Without a lot more rain and snow, many California farmers caught in the state's drought can expect to receive no irrigation water this year from a vast system of rivers, canals and reservoirs interlacing the state, federal officials announced Friday.
The U.S. Bureau of Reclamation released its first outlook of the year, saying that the agency wil continue to monitor rain and snow fall, but the grim levels so far prove that the state is in the throes of one of its driest periods in recorded history.
Farmers who rely on the federally run Central Valley Project received only 20 percent of their normal water allotment last year and were expecting this year's bad news. Some communities and endangered wildlife that rely on the federal water source will also suffer deep cuts.
The state's snowpack is at 29 percent of average for this time of year, which means that for farmers it's going to be a hard year.
"My gross sales are probably going to be cut in half," said Bill Dietrich, who farms 1,500 acres of almonds, tomatoes and other crops in the parched Central Valley community of Firebaugh. "Some farmers out here are going to lose everything they've got."
Governor Jerry Brown last month declared California's drought emergency, and both state and federal officials have pledged millions of dollars to help with water conservation and food banks for those put out of work by the drought.
California officials who manage the State Water Project, the state's other major water system, have already said they won't be releasing any water for farmers, marking a first in its 54-year history.
In 2009, the dry weather caused federal authorities to announce many Central Valley farmers would receive no water, but the wet weather that followed moved that up to 10 percent. Ryan Jacobsen of the Fresno County Farm Bureau said no Fresno County farmers were spared of bad news this time, marking a sad historical first. Fresno County leads the nation in agriculture production with $6.6 billion in annual economic activity.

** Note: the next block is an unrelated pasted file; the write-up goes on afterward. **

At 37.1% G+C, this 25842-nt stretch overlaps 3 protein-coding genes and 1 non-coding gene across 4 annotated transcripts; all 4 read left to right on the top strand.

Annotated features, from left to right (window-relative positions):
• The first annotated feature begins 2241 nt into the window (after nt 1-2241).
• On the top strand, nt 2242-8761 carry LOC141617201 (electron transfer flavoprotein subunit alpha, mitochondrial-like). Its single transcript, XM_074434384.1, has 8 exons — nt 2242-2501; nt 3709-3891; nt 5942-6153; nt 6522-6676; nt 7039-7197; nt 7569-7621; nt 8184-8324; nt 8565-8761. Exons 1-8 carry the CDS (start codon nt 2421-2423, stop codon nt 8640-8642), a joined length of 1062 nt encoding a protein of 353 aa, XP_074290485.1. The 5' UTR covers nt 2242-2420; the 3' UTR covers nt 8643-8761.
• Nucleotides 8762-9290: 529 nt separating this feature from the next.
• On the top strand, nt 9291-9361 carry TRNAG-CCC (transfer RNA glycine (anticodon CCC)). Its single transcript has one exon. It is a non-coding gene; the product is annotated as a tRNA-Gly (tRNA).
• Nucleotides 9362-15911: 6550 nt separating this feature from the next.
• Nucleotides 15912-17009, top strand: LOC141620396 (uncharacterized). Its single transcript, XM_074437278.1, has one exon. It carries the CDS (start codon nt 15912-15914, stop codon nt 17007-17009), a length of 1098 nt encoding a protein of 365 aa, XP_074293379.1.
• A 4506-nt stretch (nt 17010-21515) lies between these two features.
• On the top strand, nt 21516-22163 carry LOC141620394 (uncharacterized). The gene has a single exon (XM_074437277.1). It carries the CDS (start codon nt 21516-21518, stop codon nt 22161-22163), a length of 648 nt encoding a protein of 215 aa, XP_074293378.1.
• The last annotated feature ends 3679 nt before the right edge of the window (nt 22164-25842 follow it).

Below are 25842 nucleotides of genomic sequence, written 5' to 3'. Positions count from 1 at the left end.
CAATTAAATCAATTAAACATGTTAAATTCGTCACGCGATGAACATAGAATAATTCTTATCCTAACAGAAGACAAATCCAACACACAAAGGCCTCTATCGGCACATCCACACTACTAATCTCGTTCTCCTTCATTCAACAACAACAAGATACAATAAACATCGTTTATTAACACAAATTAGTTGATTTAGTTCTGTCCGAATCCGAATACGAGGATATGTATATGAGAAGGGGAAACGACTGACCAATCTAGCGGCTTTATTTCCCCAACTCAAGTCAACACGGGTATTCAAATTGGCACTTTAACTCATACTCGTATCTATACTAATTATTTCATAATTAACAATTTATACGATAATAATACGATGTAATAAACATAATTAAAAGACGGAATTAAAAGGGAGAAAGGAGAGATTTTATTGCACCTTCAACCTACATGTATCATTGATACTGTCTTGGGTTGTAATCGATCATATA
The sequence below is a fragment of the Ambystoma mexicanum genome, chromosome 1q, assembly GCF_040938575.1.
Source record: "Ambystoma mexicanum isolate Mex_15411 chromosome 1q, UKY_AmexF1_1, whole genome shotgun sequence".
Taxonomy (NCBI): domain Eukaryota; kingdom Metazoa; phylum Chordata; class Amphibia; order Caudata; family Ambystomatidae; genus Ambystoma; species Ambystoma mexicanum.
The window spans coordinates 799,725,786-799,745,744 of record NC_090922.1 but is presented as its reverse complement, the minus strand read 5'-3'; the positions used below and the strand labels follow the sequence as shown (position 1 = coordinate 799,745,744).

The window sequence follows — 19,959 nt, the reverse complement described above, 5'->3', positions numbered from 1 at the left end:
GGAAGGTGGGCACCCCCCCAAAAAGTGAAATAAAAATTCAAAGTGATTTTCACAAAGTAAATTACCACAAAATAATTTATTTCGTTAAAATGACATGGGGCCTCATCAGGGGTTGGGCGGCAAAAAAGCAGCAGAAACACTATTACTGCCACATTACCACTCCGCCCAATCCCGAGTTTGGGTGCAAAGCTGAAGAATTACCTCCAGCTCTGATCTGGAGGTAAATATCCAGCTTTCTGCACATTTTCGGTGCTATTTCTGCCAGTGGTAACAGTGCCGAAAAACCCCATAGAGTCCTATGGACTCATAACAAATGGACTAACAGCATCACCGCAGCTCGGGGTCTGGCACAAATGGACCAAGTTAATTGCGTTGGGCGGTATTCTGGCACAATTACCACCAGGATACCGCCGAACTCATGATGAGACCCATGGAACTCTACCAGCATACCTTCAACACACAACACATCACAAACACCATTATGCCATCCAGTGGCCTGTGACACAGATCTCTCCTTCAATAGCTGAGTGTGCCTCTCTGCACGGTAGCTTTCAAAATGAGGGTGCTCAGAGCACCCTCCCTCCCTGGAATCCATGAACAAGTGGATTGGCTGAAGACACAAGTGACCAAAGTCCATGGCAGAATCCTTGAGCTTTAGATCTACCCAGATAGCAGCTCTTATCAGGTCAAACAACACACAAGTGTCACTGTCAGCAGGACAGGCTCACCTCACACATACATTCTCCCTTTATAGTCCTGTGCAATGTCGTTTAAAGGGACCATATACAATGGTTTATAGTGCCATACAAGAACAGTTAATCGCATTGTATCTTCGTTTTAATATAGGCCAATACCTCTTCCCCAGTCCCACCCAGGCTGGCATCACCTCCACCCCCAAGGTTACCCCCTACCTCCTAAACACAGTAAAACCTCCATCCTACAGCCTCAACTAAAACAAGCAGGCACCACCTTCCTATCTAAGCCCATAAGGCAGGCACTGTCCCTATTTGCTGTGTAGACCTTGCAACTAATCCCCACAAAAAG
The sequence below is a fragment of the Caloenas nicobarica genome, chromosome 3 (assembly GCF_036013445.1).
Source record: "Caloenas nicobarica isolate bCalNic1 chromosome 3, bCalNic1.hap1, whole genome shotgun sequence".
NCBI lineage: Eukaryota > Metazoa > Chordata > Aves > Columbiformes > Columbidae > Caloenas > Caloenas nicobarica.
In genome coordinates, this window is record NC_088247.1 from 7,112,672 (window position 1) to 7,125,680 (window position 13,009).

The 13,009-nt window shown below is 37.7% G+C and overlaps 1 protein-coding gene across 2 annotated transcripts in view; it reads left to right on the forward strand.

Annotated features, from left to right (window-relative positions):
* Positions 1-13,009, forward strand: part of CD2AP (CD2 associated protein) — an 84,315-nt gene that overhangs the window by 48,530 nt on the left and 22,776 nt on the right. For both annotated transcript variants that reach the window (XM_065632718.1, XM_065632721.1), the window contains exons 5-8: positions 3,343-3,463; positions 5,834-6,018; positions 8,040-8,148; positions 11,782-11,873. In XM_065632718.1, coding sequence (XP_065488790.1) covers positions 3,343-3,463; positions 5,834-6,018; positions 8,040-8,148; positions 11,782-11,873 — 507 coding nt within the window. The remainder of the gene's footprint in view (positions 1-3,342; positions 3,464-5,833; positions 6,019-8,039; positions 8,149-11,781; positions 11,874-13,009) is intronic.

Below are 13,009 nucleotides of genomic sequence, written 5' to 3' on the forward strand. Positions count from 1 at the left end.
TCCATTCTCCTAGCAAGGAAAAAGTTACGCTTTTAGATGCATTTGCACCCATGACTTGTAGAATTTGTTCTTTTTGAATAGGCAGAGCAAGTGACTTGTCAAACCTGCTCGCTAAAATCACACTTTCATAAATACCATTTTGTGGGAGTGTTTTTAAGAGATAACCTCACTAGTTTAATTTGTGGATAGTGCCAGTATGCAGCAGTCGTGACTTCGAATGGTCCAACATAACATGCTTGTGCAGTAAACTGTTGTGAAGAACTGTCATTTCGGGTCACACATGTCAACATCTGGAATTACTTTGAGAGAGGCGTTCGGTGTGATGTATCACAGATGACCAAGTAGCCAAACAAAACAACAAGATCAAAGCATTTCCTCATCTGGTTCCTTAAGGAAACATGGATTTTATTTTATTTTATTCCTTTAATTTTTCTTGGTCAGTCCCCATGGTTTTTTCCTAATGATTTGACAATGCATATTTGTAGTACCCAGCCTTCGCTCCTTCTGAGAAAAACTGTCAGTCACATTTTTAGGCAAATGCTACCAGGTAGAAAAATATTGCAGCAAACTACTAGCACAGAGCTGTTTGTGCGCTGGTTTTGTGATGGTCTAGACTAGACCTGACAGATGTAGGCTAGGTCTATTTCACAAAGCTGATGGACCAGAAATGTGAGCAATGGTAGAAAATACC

There's still time for the situation to improve. By late Wednesday, the National Weather Service expects a storm to sweep through the region bringing significant showers. The weather is expected to break Thursday with rain continuing Friday and Saturday. The state needs a succession of storms dumping mountain snow, said Pete Lucero of the Bureau of Reclamation. "Rain is nice, but snow is where the money is," he said.
Farmers are hit hardest, but they're not alone. Contractors that provide cities with water can expect to receive half their usual amount, the Bureau said, and wildlife refuges that need water flows in rivers to protect endangered fish will receive 40 percent of their contracted supply.
Contractors that provide farmers with water and hold historic agreements giving them senior rights will receive 40 percent of their normal supplies. Some contracts date back over a century and guarantee that farmers will receive at least 75 percent of their water.